“Nor as being lords over those entrusted to you, but being examples to the flock.”
nor as being lords over
We come now to the third negative phrase that qualifies the leadership of a pastor — pastors should not become dictators over their congregations.
The phrase “being lords over” means become master, gain dominion over, subdue with the implication of lording it over. God does not give the pastor the right to reign over their congregations. A pastor has the right to rule as we saw in previous studies, but he does not have the right to lord his authority over his church, as a king would reign over an empire. The pastor is not to be in the business of wielding power and subduing his congregation by superior force.
“Being lords over” conveys the idea of a domineering pastor who takes advantage of weak people (cf. Matthew 20:25; Mark 10:42; Acts 19:16). The pastor is not to exercise lordship over his congregation.
The words “lord over” imply ruling to one’s advantage in Mark 10:42 (Gentile rulers)
“And He said to them, ‘The kings of the Gentiles exercise lordship over them, and those who exercise authority over them are called ‘benefactors” (Luke 22:25).
Ezekiel warns of this kind of leader: “You have ruled them harshly and brutally. So they were scattered because there was no shepherd” (Ezekiel 34:4-5). Some leaders tyrannize their people by coercive means (Matthew 20:25-26; 2 Corinthians 1:24).
The people of a church are God’s flock and God’s heritage. The pastor should treat them accordingly. The pastor is simply the under-shepherd who cares for the flock of another.
“Not that we have dominion over your faith, but are fellow workers for your joy; for by faith you stand” (2 Corinthians 1:24).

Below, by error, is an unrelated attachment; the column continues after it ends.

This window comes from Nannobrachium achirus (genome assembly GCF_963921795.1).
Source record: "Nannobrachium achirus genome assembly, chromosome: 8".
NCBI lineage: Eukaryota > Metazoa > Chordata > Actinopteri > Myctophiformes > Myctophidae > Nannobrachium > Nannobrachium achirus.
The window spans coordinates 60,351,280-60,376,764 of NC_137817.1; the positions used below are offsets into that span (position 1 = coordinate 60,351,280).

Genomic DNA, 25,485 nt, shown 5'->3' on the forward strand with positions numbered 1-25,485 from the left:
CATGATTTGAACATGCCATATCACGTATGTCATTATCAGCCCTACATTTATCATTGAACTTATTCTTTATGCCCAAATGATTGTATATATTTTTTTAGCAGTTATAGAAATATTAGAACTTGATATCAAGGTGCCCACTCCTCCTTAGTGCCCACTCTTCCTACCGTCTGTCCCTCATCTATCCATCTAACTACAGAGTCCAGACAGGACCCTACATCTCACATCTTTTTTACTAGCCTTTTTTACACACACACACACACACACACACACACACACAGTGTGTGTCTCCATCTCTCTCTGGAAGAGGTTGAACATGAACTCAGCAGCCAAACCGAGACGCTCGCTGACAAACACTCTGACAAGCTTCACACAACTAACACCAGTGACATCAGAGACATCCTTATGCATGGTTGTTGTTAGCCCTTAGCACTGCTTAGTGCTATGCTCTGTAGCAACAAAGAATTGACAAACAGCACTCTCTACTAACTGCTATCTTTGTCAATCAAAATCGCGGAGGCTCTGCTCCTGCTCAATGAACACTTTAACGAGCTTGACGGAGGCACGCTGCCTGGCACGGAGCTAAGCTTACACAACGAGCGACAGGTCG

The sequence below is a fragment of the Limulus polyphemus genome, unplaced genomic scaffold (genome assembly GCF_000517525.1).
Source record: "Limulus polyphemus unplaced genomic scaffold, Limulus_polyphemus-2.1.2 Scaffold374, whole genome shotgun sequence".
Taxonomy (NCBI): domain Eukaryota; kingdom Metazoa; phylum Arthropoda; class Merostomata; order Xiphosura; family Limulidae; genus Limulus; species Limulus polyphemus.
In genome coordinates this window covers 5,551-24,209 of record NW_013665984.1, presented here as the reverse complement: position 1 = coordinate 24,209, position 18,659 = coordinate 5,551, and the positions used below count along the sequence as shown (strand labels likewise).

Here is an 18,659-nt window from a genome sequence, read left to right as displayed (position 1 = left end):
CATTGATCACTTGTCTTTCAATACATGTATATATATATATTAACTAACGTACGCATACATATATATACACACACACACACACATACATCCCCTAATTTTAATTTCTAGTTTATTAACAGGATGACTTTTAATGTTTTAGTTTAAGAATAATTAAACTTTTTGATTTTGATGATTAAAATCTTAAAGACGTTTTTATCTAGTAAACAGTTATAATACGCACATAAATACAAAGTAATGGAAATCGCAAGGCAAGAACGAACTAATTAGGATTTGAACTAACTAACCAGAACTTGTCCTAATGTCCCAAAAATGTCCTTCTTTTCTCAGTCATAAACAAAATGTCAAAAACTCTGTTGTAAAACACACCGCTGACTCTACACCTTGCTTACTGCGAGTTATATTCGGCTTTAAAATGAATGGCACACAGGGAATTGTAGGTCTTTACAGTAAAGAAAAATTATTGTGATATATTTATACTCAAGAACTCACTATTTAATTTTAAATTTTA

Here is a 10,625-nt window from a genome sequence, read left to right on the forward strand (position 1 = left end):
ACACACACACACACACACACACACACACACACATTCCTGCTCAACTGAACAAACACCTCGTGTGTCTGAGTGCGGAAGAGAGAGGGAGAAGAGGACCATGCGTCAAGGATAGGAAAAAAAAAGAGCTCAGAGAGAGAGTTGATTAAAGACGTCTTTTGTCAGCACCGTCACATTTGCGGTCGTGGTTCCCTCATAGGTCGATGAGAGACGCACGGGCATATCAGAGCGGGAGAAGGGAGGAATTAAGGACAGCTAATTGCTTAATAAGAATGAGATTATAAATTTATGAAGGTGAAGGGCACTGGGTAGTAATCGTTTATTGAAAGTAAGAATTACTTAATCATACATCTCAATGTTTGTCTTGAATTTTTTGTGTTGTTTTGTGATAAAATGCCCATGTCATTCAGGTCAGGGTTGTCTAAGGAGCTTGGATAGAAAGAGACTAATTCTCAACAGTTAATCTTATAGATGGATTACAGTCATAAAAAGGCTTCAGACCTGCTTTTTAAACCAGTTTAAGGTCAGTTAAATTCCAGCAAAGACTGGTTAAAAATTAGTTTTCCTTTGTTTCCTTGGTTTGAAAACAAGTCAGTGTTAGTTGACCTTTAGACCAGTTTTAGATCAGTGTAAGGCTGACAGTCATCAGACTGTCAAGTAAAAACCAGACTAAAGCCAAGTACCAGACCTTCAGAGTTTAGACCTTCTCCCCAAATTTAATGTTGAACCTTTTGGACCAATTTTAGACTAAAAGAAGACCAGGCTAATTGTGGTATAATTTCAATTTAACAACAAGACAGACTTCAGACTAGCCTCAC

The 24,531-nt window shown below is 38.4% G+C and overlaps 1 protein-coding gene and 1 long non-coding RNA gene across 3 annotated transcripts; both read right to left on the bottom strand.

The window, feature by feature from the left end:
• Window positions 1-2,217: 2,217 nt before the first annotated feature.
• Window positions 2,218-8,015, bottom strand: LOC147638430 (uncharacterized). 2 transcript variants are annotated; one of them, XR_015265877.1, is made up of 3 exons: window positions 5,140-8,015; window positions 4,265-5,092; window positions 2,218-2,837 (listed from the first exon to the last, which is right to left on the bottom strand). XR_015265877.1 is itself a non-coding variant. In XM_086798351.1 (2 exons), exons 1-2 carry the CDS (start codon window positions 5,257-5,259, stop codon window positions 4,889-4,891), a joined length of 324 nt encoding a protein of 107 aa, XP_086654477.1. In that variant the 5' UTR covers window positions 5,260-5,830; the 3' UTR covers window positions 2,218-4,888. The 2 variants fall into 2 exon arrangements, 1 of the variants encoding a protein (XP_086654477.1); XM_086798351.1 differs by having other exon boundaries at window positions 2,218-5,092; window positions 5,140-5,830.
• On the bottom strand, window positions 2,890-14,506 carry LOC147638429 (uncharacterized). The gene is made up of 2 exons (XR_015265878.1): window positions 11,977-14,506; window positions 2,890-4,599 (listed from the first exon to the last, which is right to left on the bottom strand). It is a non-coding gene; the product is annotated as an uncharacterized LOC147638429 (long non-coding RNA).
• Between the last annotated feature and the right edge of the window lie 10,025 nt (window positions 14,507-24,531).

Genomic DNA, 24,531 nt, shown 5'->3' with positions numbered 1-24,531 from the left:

A pastor who becomes a tyrant moves beyond his God-ordained authority. Diotrephes loved power. He operated with a high hand.
“I wrote to the church, but Diotrephes, who loves to have the preeminence among them, does not receive us. Therefore, if I come, I will call to mind his deeds which he does, prating against us with malicious words. And not content with that, he himself does not receive the brethren, and forbids those who wish to, putting them out of the church” (3 John 1:9-10).
There are a properly exercised authority and a proper honor of that authority.
“And we urge you, brethren, to recognize those who labor among you, and are over you in the Lord and admonish you, and to esteem them very highly in love for their work’s sake. Be at peace among yourselves” (1 Thessalonians 5:12-13).
“Let the elders who rule well be counted worthy of double honor, especially those who labor in the word and doctrine. For the Scripture says, ‘You shall not muzzle an ox while it treads out the grain,’ and, ‘The laborer is worthy of his wages’” (1 Timothy 5:17-18).
God does not want the pastor to bully his flock.
A pastor should not dominate his people. No pastor should abuse his authority. God wants him to be fair in the leadership of his flock. The issue here is whether the pastor is unjust and unfair in the use of his authority. Does he use his control out of a lust for power? No pastor should use his authority to express vindictiveness.
Every pastor faces two extremes, either he:
1) lets the congregation run over him
2) or bullies the congregation.
No pastor should fear his authority. He should “rule” because God wants him to rule. However, there is great danger in power, as we have seen by so many who have abused that power.